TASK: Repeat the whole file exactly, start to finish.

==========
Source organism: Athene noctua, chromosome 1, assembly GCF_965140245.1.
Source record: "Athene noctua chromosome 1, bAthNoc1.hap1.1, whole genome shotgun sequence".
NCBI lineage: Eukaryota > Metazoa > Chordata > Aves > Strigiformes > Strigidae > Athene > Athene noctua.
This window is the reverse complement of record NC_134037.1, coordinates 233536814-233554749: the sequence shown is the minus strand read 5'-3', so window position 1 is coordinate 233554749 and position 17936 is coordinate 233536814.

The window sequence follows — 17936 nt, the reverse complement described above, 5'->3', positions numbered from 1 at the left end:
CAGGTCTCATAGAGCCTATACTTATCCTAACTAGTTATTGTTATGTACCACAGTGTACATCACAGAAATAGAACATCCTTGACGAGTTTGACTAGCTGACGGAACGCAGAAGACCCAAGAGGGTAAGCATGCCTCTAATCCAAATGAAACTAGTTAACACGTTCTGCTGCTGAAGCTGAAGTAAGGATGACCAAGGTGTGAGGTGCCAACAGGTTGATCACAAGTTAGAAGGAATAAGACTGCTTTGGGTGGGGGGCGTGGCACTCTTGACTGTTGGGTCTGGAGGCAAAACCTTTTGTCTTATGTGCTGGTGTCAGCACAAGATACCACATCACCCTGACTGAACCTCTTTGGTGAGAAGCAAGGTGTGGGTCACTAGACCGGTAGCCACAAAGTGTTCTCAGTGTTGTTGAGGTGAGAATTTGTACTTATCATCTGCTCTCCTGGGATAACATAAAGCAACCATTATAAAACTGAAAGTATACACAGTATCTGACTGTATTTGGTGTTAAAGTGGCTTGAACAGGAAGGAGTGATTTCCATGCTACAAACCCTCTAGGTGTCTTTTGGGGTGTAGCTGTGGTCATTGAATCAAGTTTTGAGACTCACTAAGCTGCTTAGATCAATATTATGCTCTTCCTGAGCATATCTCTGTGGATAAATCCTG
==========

Source organism: Athene noctua, chromosome 1, assembly GCF_965140245.1.
Source record: "Athene noctua chromosome 1, bAthNoc1.hap1.1, whole genome shotgun sequence".
NCBI lineage: Eukaryota > Metazoa > Chordata > Aves > Strigiformes > Strigidae > Athene > Athene noctua.
This window is the reverse complement of record NC_134037.1, coordinates 233536814-233554749: the sequence shown is the minus strand read 5'-3', so window position 1 is coordinate 233554749 and position 17936 is coordinate 233536814.

The window sequence follows — 17936 nt, the reverse complement described above, 5'->3', positions numbered from 1 at the left end:
CAGGTCTCATAGAGCCTATACTTATCCTAACTAGTTATTGTTATGTACCACAGTGTACATCACAGAAATAGAACATCCTTGACGAGTTTGACTAGCTGACGGAACGCAGAAGACCCAAGAGGGTAAGCATGCCTCTAATCCAAATGAAACTAGTTAACACGTTCTGCTGCTGAAGCTGAAGTAAGGATGACCAAGGTGTGAGGTGCCAACAGGTTGATCACAAGTTAGAAGGAATAAGACTGCTTTGGGTGGGGGGCGTGGCACTCTTGACTGTTGGGTCTGGAGGCAAAACCTTTTGTCTTATGTGCTGGTGTCAGCACAAGATACCACATCACCCTGACTGAACCTCTTTGGTGAGAAGCAAGGTGTGGGTCACTAGACCGGTAGCCACAAAGTGTTCTCAGTGTTGTTGAGGTGAGAATTTGTACTTATCATCTGCTCTCCTGGGATAACATAAAGCAACCATTATAAAACTGAAAGTATACACAGTATCTGACTGTATTTGGTGTTAAAGTGGCTTGAACAGGAAGGAGTGATTTCCATGCTACAAACCCTCTAGGTGTCTTTTGGGGTGTAGCTGTGGTCATTGAATCAAGTTTTGAGACTCACTAAGCTGCTTAGATCAATATTATGCTCTTCCTGAGCATATCTCTGTGGATAAATCCTG